As a forewarning, this is for a school project with other school teammates, so my question is just for the sake of learning best practices. We are creating a recommendation system web app which currently consists of 3 services (react front-end, Flask server, postgres database), where the database we are using is just a simple 3-table many-to-many database (User table, junction table, item table). The junction table is 42 million rows and 2 columns, the User table is 1 million rows and 2 columns, and the Item table 2.3 million rows and 14 columns. We have a few different collaborative and content-based filtering inspired algorithms that we are working with. The 2 different methods are:

  1. Given an item A from a user X, find all other users in the database which have also purchased item A and then find the most-often occuring item B that customers usually purchased with it.
  2. Given an item A from user X, create a distance matrix from item A to every other item in the database to find the most similar algorithm.

These methods are easy to implement, but the querying time can be very slow, especially for method 1 since it requires querying the 42 million record table. I am looking for best practices on how to increase the web app response to something somewhat reasonable (less than 5 seconds) for each of these methods. One of the easiest options to implement would be to load the Item table into a Pandas DataFrame at start-up and use it as a on-disk cache of sorts, but this feels wrong and certainly not scalable. Are there other methods that are more commonly used? I'm not familiar at all with in-memory databases like Redis, but would something like that help give the speed-ups I need?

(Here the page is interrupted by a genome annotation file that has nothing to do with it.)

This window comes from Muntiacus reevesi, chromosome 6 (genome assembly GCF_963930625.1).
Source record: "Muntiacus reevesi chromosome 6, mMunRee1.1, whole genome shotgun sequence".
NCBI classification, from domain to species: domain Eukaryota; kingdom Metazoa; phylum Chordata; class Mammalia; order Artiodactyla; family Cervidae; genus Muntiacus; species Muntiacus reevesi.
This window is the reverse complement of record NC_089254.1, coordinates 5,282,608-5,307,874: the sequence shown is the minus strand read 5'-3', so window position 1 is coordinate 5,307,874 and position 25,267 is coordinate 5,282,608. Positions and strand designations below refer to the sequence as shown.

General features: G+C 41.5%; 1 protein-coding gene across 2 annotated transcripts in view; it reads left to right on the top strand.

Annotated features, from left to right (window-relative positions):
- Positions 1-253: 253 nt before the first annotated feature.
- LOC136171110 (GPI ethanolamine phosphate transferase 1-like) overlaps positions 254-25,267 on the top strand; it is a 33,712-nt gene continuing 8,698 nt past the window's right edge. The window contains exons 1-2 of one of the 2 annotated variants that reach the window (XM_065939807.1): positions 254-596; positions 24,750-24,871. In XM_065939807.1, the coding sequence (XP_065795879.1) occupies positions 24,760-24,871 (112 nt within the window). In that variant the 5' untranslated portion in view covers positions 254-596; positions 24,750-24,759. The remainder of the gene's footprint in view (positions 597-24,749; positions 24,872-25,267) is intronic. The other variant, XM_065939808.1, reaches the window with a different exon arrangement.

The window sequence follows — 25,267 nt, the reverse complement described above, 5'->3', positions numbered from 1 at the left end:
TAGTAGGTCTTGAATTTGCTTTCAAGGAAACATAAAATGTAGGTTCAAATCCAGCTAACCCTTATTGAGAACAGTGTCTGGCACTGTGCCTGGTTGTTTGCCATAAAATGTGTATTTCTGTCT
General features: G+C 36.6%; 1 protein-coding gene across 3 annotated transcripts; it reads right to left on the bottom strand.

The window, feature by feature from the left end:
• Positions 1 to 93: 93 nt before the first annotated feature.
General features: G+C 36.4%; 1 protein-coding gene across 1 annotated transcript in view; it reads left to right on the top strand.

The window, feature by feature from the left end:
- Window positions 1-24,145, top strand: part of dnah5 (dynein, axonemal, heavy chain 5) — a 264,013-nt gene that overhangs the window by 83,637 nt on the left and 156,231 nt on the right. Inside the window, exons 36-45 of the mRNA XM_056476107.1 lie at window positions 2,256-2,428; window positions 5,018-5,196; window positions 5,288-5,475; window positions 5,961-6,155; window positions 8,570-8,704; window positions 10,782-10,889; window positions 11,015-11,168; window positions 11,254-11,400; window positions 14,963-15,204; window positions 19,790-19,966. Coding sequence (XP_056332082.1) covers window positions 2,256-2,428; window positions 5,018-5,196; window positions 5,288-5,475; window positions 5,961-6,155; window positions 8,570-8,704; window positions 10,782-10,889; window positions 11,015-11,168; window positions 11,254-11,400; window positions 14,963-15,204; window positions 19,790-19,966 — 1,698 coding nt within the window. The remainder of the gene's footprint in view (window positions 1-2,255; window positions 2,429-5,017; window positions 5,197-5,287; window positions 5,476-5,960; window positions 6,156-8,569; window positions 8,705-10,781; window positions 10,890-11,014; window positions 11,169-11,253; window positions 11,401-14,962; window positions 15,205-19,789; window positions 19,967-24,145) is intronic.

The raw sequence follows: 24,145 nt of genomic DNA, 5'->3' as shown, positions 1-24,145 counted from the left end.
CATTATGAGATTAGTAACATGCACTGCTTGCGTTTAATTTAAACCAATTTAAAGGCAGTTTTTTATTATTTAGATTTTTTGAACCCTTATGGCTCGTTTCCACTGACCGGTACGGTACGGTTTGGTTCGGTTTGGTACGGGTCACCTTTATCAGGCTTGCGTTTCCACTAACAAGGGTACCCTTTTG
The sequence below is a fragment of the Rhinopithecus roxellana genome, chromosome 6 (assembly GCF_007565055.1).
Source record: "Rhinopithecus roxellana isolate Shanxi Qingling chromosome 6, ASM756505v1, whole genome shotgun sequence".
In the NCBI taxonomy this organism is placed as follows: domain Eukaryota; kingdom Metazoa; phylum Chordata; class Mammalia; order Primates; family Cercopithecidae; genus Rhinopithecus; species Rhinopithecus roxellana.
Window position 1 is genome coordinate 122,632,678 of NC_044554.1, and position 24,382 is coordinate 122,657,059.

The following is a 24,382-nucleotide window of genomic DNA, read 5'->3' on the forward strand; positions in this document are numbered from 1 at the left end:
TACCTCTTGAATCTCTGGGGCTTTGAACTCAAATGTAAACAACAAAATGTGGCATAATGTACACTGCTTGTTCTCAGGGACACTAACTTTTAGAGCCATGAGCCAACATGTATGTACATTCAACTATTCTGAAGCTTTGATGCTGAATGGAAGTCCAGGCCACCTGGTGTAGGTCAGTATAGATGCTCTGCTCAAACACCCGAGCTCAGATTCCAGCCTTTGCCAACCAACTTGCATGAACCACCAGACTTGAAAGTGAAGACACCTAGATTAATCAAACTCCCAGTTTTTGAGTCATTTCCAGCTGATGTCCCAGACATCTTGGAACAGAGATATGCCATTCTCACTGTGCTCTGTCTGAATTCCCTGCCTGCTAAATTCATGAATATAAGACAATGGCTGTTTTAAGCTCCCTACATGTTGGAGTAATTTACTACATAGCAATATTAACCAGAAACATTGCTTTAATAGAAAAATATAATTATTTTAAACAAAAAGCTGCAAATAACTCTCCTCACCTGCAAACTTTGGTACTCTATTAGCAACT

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    How are you querying the tables? Does the junction table have appropriate indexes? Are you performing the entire Method 1 calculation as a single query that can be handled by Postgres itself, or are you issuing one query per customer and aggregating the results in your app? Because if Postgres can handle everything directly, there is no reason to believe that Pandas could perform any quicker.
    – amon
    Nov 25 at 17:42
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    Forty-two million records is not a lot. I can think of several possibilities: item_uuid is not indexed, IN clause is slow (use a JOIN instead), "algorithms" is where the time is really being spent. Nov 25 at 18:00
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    @RocketSocks22 Postgres already caches a lot in memory. Your process is probably slow because you're issuing multiple queries that need to ship a lot of data back and forth. Try to combine your first two queries into a single query via a JOIN or a CTE and try to limit the number of items that are returned. E.g. can your recommendation algorithm restrict itself to the top 1000 items, where ranking can be determined easily within the query?
    – amon
    Nov 25 at 18:04